Will the right hon. Gentleman further confirm that all hon. Members have an obligation to uphold the rule of law and that that includes the leader of the Opposition, who should repudiate those members of his party who wish to join in mass intimidation?

Mr. Biffen

I am more than delighted to confirm both points raised by the right hon. Gentleman.

Mr. Higgins

Is it not a disgrace that there has been so much delay in setting up the Select Committees? Will my right hon. Friend ensure that, if necessary, time is provided this week so that the Committees can get on with their work?

Will my right hon. Friend consider whether steps should be taken to make mandatory the establishment of such Committees within a month of the start of a new Parliament?

Mr. Biffen

I shall be happy to consider my right hon. Friend's second point. On his first point, it would be better if the Committees could be established without resort to a debate. We shall have to see how the matter proceeds.

Mr. J. Enoch Powell

When the Prime Minister comes home, will the right hon. Gentleman represent to her that there are other ways in which nine days of her time could be better used than in drafting futile communiqués in India?

Mr. Biffen

It might be impertinent of me to make such a representation, but I shall certainly draw the attention of my right hon. Friend the Prime Minister to the right hon. Gentleman's remarks.

Mr. Aitken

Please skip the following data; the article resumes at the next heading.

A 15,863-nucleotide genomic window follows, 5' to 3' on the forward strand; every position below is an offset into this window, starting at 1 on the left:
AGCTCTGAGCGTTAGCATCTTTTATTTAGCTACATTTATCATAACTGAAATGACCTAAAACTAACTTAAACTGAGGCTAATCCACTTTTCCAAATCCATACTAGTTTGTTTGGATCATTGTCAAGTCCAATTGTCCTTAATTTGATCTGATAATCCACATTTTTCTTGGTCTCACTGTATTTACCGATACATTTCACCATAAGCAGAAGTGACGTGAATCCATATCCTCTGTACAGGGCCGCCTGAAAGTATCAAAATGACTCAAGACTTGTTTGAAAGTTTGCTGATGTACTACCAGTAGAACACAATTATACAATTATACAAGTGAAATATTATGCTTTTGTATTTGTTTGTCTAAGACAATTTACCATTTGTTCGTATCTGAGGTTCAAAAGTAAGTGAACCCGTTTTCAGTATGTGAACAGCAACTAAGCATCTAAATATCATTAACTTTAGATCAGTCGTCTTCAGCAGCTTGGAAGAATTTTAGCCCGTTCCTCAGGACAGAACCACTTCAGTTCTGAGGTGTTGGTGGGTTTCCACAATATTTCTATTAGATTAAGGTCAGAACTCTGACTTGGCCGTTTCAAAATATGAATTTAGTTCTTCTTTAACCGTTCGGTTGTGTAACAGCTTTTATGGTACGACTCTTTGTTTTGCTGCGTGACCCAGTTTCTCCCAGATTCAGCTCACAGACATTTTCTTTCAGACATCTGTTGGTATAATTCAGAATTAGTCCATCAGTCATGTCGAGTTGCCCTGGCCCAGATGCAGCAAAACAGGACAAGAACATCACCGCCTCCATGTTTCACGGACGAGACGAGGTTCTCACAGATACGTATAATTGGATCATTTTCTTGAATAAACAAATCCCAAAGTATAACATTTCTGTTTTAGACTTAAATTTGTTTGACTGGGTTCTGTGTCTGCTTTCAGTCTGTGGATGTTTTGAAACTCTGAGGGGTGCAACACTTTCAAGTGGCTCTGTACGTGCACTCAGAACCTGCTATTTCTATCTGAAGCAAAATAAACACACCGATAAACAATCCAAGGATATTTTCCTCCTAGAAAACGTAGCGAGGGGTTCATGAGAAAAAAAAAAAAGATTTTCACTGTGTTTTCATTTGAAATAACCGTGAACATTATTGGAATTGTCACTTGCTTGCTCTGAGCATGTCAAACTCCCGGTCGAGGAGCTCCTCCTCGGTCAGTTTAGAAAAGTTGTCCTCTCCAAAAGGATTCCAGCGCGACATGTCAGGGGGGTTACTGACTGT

Is my right hon. Friend aware that the difficult NGA dispute may have been made immeasurably more difficult this afternoon by the extraordinary comments of the Leader of the Opposition, who appeared to be giving comfort to the £700-a-week NGA strikers, who are opposing the law through illegal methods?

Mr. Biffen

There are certain circumstances in which a degree of reticence in this Chamber does not come amiss, and I would have thought that today was one of those occasions. I cannot believe that any responsible hon. Member would wish to support actions that were clearly in defiance of the law. The rule of law is designed to protect the weakest members of society. Once those who think that they have corporate clout disregard the law, it augers ill for us all.

Mr. Leighton

But has not the employer in the dispute reneged on agreements for a second time? Does the Leader of the House accept that ill-judged legislation is not necessarily the best way to resolve industrial relations problems? Does he further accept that misconceived laws that cannot work, and cannot be enforced, bring the law into disrepute, and that that is a serious matter?

Mr. Biffen

I do not accept that this is ill-judged law. Even if it were, I would be happy to unite with what was said by the deputy leader of the Labour party, that Those of us who believe the law to be wrong have to change it rather than break it. I would like to hear those remarks echoed again and again on the Opposition Benches.